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Winderlea Shea Pinot Noir 2011

Pinot Noir from Yamhill-Carlton District, Willamette Valley, Oregon
  • WE90
13.6% ABV
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13.6% ABV

Winemaker Notes

On the nose this wine shows layers of red fruit like red plums, rhubarb, strawberry and currants. Coupled with those red notes are a variety of perfumed herbal touches of rose hips, lavender and dried flowers. There are also spice elements layered into the wine of anise and allspice as well as hints of spiced tea.

Critical Acclaim

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WE 90
Wine Enthusiast
Scented with herbs, pine needles and a hint of pepper, this has a solid core of tart, wild-cherry fruit. The tannins are drying and show some stem flavors, but as the wine breathes it smoothes out and softens up.
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Winderlea

Winderlea

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Winderlea, Yamhill-Carlton District, Willamette Valley, Oregon
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Second careers, a well-planned next chapter, the pursuit of our shared passion – all in some way describe our new life in Oregon. The kernels of Winderlea® were spun over milestone birthdays and anniversaries, travels to our favorite wine regions, and nightly dinners with a bottle of wine after good and not so good days at the office.

In the early 90s we fell in love with Pinot noir. Its elegance and sensuality – and the beautiful way it paired with a range of foods delighted us. As we tasted through wines from across the country we found the characteristics we most loved in Oregon Pinot noir. We believe it is due in large part to Oregon’s unique climate and soils paired with the heritage of artisanal craftsmanship and an obsession with making small lots of the highest quality wine. On a practical level we found the Oregon wine community to be a collaborative one – where newcomers are welcomed, tutored and expected to perfect their craft.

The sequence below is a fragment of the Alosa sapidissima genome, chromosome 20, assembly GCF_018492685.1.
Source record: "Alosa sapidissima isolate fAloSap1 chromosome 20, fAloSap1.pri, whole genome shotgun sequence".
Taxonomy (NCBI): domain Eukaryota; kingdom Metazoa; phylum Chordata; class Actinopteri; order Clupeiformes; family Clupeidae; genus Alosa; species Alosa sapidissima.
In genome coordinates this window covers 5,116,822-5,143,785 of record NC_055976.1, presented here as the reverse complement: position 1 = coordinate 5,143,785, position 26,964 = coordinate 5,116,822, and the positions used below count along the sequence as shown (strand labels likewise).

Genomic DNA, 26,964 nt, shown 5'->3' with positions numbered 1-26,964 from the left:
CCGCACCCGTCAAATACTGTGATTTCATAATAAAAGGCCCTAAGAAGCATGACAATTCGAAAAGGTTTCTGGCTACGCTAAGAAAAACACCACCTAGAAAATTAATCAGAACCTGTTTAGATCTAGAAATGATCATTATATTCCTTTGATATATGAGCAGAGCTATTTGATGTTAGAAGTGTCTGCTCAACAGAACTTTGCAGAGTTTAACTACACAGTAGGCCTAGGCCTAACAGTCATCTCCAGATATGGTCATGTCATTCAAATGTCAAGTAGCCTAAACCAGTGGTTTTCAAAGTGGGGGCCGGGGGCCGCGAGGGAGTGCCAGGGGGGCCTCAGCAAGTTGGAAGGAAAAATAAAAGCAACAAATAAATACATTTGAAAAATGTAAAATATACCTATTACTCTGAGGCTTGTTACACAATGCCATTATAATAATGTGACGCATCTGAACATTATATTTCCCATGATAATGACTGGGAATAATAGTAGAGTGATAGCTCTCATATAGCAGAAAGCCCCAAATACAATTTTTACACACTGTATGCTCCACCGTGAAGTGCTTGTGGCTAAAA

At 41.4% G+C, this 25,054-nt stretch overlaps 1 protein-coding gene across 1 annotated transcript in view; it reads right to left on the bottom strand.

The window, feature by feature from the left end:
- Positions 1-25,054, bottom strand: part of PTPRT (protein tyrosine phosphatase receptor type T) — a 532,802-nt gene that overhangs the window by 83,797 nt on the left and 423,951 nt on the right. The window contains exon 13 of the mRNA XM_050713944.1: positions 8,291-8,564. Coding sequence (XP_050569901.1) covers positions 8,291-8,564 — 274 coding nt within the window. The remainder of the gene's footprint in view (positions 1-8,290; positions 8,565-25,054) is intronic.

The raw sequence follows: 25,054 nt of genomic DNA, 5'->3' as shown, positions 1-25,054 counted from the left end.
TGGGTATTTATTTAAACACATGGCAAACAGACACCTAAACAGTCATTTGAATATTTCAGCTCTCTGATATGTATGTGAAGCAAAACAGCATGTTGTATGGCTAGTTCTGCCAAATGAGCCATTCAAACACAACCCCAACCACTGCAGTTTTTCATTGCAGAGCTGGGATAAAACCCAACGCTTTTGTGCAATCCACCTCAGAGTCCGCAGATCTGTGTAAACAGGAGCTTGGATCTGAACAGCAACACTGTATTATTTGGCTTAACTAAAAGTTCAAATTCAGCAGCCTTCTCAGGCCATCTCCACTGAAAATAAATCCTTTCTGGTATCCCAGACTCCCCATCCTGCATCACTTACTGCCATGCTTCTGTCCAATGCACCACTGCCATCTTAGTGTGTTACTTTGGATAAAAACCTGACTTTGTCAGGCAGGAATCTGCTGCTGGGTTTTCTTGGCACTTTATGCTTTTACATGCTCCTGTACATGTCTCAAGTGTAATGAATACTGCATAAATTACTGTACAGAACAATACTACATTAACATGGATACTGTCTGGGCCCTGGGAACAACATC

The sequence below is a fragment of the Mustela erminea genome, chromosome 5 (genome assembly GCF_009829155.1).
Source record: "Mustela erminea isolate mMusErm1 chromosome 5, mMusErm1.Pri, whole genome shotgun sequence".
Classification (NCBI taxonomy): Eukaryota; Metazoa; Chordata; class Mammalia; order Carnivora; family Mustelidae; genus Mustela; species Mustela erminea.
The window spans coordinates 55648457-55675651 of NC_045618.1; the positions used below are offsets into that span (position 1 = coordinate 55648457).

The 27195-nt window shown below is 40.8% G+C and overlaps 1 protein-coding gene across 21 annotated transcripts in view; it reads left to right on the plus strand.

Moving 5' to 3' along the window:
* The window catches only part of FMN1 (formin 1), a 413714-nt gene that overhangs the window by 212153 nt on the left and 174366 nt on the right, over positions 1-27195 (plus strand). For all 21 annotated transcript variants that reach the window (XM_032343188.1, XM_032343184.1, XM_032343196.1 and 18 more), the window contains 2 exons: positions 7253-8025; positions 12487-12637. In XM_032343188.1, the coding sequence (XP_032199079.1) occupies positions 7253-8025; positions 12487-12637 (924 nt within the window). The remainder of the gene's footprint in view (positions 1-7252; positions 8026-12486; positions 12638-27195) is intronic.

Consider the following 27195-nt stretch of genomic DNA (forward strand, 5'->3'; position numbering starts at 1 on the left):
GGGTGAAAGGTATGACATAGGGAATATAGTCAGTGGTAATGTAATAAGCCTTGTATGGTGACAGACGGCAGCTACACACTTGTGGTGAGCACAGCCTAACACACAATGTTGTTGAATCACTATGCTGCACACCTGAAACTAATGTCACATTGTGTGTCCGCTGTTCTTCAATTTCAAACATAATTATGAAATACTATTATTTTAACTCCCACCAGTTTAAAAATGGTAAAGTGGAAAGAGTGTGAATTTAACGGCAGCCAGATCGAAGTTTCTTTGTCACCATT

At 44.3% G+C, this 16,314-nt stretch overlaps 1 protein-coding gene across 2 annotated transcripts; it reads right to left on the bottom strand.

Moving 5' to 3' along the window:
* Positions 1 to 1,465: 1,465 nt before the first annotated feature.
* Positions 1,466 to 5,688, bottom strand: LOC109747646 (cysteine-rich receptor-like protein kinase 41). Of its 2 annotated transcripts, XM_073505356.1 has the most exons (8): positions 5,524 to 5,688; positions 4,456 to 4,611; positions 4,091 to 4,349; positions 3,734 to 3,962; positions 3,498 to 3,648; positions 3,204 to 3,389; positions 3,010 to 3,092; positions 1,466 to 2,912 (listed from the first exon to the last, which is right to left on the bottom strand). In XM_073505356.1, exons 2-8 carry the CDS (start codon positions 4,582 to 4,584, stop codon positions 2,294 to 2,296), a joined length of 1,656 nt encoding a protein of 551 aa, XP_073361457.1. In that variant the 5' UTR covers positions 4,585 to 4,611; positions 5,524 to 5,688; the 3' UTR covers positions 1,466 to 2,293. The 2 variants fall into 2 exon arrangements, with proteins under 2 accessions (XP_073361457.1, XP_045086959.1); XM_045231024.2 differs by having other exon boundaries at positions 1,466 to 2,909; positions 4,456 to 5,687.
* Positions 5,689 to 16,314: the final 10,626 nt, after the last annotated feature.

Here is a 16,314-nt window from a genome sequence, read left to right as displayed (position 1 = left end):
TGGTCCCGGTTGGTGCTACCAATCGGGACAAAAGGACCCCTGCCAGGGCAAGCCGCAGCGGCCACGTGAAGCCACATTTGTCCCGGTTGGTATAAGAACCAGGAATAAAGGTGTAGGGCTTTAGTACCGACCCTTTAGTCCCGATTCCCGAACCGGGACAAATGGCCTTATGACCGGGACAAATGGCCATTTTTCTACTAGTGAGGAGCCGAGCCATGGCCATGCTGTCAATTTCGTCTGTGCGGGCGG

Yamhill-Carlton District

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Yamhill-Carlton, characterized by pastoral, rolling hills composed of shallow, quick-draining, ancient marine soil, is ideal for Pinot noir and other cool-climate-loving varieties. It is in the rain shadow of the Coastal Range to its west, whose highest point climbs to an altitude of 3,500 feet. Yamhill-Carlton is actually surrounded by mountains on three sides: Chehalem Mountains to the north, the Dundee Hills to the east and the western Coastal Range to its west, which, when it lets Pacific air through, serves to cool the region.

Vineyards grow on the ridges surrounding the two small communities of Yamhill and Carlton and cover about 1,200 acres of this 60,000 acre region, which roughly makes a horse-shoe shape on a map.

Pinot Noir

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One of the most difficult yet rewarding grapes to grow, Pinot Noir is commonly referred to by winemakers as the “heartbreak grape.” However, the greatest red wines of Burgundy prove that it is unquestionably worth the effort. More reflective than most varieties of the land on which it is grown, Pinot Noir prefers a cool climate, requires low yields to achieve high quality, and demands care in the vineyard and lots of attention in the winery. It is an important component of Champagne and the only variety permitted in red Burgundy. Pinot Noir enjoys immense popularity internationally, most notably in Oregon, California, and New Zealand.

In the Glass

Pinot Noir Is all about red fruit—strawberry, raspberry, and cherry. It is relatively pale in color with soft tannins and lively acidity. It ranges in body from very light to the heavier side of medium, typically landing somewhere in the middle—giving it extensive possibilities for food pairing. With age (of which the best examples can handle an astounding amount), it can develop hauntingly beautiful characteristics of fresh earth, autumn leaves, and truffles.

Perfect Pairings

Pinot’s healthy acidity cuts through the oiliness of pink-fleshed fish like salmon, ocean trout, and tuna. Its mild mannered tannins don’t fight with spicy food, and give it enough structure to pair with all sorts of poultry—chicken, quail, and especially duck. As the namesake wine of Boeuf Bourguignon, it can even match with heavier fare. Pinot Noir is also very vegetarian-friendly—most notably with any dish that features mushrooms.

Sommelier Secret

Pinot Noir is dangerously drinkable, highly addictive, and has a bad habit of emptying the wallet. Look for affordable but still delicious examples from Germany (as Spätburgunder), Italy (as Pinot Nero), Chile, New Zealand, and France’s Loire Valley and Alsace regions.

NWWWL11S_2011 Item# 141155